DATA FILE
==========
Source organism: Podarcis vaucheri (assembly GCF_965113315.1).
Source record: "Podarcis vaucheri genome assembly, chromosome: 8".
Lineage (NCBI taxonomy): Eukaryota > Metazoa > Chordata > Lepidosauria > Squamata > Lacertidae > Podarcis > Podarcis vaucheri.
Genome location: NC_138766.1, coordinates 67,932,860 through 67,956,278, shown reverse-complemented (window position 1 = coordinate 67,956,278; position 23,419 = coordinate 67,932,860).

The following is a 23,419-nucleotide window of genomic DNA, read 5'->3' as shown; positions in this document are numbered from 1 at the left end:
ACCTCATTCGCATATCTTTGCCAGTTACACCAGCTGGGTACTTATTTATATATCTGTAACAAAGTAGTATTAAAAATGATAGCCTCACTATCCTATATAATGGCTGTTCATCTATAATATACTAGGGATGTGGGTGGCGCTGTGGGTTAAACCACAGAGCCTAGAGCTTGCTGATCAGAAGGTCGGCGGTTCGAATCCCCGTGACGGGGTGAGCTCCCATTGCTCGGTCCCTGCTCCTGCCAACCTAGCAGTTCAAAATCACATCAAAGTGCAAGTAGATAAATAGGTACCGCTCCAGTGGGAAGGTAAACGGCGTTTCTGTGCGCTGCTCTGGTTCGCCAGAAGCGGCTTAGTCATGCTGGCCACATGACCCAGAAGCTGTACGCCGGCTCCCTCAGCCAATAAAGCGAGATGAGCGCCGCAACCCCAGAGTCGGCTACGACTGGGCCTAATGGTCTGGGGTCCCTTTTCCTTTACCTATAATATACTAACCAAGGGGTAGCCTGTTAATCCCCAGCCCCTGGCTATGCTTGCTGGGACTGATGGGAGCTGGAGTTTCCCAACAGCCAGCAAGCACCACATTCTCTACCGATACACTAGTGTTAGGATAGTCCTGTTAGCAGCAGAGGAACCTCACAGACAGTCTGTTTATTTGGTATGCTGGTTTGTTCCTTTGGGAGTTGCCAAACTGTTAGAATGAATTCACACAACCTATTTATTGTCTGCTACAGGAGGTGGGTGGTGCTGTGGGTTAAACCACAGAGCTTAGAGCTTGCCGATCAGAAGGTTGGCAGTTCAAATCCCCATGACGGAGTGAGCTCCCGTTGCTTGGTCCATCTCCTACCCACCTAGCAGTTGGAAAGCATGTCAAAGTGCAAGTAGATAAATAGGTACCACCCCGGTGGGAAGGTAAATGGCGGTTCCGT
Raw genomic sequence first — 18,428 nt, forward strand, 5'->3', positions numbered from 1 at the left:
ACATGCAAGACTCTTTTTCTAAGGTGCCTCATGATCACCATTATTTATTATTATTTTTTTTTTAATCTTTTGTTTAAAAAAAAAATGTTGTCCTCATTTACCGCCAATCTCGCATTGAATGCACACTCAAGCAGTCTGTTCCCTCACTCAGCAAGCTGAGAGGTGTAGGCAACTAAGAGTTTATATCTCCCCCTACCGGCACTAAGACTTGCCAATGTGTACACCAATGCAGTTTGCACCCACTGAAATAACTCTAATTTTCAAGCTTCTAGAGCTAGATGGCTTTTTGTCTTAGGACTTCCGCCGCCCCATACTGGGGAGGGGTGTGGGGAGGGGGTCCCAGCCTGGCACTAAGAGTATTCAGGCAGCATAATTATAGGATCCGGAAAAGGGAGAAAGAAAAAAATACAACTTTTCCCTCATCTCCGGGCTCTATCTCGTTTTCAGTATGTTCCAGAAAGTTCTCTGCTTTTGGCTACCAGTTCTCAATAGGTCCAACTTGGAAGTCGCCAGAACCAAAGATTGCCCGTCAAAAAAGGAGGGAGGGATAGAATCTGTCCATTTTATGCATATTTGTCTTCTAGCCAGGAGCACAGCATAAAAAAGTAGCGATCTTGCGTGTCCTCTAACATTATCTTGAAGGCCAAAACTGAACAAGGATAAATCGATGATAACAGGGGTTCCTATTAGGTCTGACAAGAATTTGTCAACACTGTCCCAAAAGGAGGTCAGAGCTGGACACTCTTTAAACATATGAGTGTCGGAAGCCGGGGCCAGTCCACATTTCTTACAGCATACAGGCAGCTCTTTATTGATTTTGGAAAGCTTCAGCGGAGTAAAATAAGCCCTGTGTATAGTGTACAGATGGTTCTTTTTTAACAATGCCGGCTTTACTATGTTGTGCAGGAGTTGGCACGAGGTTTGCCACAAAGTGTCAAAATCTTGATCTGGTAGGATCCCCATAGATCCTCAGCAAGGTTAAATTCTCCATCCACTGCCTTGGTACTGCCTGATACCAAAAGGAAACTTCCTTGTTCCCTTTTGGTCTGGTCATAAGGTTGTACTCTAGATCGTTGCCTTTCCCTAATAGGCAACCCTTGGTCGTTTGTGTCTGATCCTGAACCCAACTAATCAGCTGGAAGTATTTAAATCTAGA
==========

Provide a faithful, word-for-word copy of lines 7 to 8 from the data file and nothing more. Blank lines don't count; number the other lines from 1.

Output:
Raw genomic sequence first — 18,428 nt, forward strand, 5'->3', positions numbered from 1 at the left:
ACATGCAAGACTCTTTTTCTAAGGTGCCTCATGATCACCATTATTTATTATTATTTTTTTTTTAATCTTTTGTTTAAAAAAAAAATGTTGTCCTCATTTACCGCCAATCTCGCATTGAATGCACACTCAAGCAGTCTGTTCCCTCACTCAGCAAGCTGAGAGGTGTAGGCAACTAAGAGTTTATATCTCCCCCTACCGGCACTAAGACTTGCCAATGTGTACACCAATGCAGTTTGCACCCACTGAAATAACTCTAATTTTCAAGCTTCTAGAGCTAGATGGCTTTTTGTCTTAGGACTTCCGCCGCCCCATACTGGGGAGGGGTGTGGGGAGGGGGTCCCAGCCTGGCACTAAGAGTATTCAGGCAGCATAATTATAGGATCCGGAAAAGGGAGAAAGAAAAAAATACAACTTTTCCCTCATCTCCGGGCTCTATCTCGTTTTCAGTATGTTCCAGAAAGTTCTCTGCTTTTGGCTACCAGTTCTCAATAGGTCCAACTTGGAAGTCGCCAGAACCAAAGATTGCCCGTCAAAAAAGGAGGGAGGGATAGAATCTGTCCATTTTATGCATATTTGTCTTCTAGCCAGGAGCACAGCATAAAAAAGTAGCGATCTTGCGTGTCCTCTAACATTATCTTGAAGGCCAAAACTGAACAAGGATAAATCGATGATAACAGGGGTTCCTATTAGGTCTGACAAGAATTTGTCAACACTGTCCCAAAAGGAGGTCAGAGCTGGACACTCTTTAAACATATGAGTGTCGGAAGCCGGGGCCAGTCCACATTTCTTACAGCATACAGGCAGCTCTTTATTGATTTTGGAAAGCTTCAGCGGAGTAAAATAAGCCCTGTGTATAGTGTACAGATGGTTCTTTTTTAACAATGCCGGCTTTACTATGTTGTGCAGGAGTTGGCACGAGGTTTGCCACAAAGTGTCAAAATCTTGATCTGGTAGGATCCCCATAGATCCTCAGCAAGGTTAAATTCTCCATCCACTGCCTTGGTACTGCCTGATACCAAAAGGAAACTTCCTTGTTCCCTTTTGGTCTGGTCATAAGGTTGTACTCTAGATCGTTGCCTTTCCCTAATAGGCAACCCTTGGTCGTTTGTGTCTGATCCTGAACCCAACTAATCAGCTGGAAGTATTTAAATCTAGA